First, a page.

The heating element of the invention may be provided with a corrosion resistant and non-inflammable finish by plasma treatment and also by traditional treatments, possibly of the fibers already.
The heating element of the invention can be manufactured on textile machines, preferably on computer-controlled flat knitting machines. In addition to the planar and the three-dimensional structure, a so-called "two-and-a-half-dimensional" construction with a loop pile or a spacing structure, respectively, may be produced.
For a further explanation of the object of the invention, individual possibilities of inserting current supply and resistance wires are described below.
Knit fabric of the heating element is knitted with a yarn which generally consists of a suitable synthetic fiber in the form of a monofilament or a staple fiber yarn or else of a microfiber yarn, such as polyester, polyurethane, polyamide, or high temperature resistant fibers such as Nomex. Of course, the material of yarn must be chosen such as to withstand the desired temperature of the heating element.
The current supply which may be a thin copper wire or a strand, and may be incorporated by the intarsia technique.
It is understood that a reduction of the extendability in the corresponding direction occurs if warp or weft wires respectively are used. Highly extendable heating elements according to the invention are therefore preferably produced with intarsia wires and interlaced heating wires.
The current supply wires may also be incorporated with the set-up line. The current is drained by the final set-up line through the adjacent knitting of any type containing heating wires. Thus a heating element with "horizontal" current supply wires and "vertical" resistance wires is obtained.
As additional possible knitting techniques, tucking and stitch transfer may be mentioned, and as additional applications, the construction of tool heaters, container heaters, pipe heaters, etc.
Other features and advantages of the present invention will become apparent from the following description of the invention which refers to the accompanying drawings.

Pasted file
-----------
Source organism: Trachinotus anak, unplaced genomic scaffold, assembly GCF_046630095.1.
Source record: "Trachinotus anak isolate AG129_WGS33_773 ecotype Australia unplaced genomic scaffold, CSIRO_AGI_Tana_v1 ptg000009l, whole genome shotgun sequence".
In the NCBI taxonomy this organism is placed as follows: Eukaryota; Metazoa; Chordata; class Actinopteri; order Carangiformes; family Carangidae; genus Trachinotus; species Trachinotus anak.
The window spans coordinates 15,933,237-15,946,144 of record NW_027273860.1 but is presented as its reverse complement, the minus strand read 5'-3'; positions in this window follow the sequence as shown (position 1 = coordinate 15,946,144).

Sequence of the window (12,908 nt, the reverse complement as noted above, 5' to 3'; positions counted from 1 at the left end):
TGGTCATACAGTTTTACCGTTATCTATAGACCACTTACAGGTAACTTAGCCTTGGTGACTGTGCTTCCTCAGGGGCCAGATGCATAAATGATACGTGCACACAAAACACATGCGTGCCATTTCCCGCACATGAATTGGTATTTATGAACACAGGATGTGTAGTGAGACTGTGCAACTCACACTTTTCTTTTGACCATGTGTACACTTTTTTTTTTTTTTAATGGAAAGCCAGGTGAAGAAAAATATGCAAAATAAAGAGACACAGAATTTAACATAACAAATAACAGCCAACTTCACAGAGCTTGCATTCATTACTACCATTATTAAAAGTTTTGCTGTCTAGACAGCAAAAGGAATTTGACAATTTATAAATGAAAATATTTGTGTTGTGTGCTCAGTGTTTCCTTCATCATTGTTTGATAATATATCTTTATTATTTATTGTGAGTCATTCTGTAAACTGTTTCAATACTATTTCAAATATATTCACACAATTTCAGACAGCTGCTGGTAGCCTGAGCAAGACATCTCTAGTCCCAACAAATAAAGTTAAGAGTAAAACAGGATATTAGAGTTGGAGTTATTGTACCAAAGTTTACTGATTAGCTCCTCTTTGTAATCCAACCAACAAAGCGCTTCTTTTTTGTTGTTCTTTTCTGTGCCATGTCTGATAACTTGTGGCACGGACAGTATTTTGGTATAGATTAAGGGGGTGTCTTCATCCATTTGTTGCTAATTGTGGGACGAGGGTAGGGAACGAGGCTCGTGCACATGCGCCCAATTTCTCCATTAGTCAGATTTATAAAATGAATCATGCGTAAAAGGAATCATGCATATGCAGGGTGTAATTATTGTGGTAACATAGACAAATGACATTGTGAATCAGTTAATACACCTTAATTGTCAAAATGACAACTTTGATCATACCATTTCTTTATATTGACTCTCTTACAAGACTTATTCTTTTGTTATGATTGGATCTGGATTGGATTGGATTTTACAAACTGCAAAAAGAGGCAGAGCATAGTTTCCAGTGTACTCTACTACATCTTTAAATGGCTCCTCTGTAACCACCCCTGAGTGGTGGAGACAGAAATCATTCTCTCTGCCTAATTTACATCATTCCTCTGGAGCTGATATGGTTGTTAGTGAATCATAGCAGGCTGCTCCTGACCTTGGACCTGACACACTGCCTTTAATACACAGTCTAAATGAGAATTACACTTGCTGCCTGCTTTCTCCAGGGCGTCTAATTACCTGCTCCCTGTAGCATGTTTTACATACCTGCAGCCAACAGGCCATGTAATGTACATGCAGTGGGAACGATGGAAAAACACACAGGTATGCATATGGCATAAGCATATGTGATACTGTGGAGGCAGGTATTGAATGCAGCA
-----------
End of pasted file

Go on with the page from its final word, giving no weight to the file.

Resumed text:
The present invention will be described below with reference to several embodiments. With respect to said embodiments,
FIG. 1 shows a knitted fabric with warp threads incorporated therein as current feed wires and weft threads as filling threads and as resistance wires;
FIG. 2 shows another heating structure with current conducting mesh areas which are separated from each other by insulating mesh areas and filling threads incorporated as resistance wires;
FIG. 3 shows an embodiment having current feed wires in the form of warp threads and resistance wires present as mesh structure; and
FIG. 4 shows an embodiment in which both the current feed wires and the resistance wires are present as mesh structure.
FIG. 1 shows a fabric in the form of a basic knitted mesh structure 2 of non-conductive threads, in which good, low resistance, current conductors 4 are incorporated as warp threads. The conductors are connected to each other by filling threads 6 in the form of resistance heating wires. The heating resistance wires 6 are thus superimposed, together with the current feed wires 4, as a woven structure on the basic knitted mesh structure so that this embodiment forms a woven mesh structure having the knitted mesh structure 2 as a support structure and the interwoven filling and warp threads as the heating element. By selecting quantity and placement of the resistance wires 6 incorporated as filing threads, the heating performance of the textile area in question can be adjusted.
FIG. 2 also shows a flexible knitted mesh fiber structure 10 which is knitted or is of some other hosiery or mesh type. It is connected at both of its edge regions to two separated current conducting mesh structures 12, 14. The connection of the central non-conductive structure to each outer conductive structure is by knitting each edge region over the adjacent edge region of the adjacent structure. Filling threads 16, 18 are introduced into and extend across the textile material formed by the three neighboring structures 10, 12, 14. Those filling threads are developed as resistance heating wires. In the conductive mesh structures 12, 14, the resistance heating wires 16, 18 are connected to the knitted current feeds in those structures. The current feed wires, which are also present as knitted mesh structures 12, 14, may comprise either an insulating thread which is wrapped by a current conductor or a current conducting thread. Also, in this embodiment, the number of, i.e., the distance between successive filling threads 16, 18 contributes to determining the heating performance.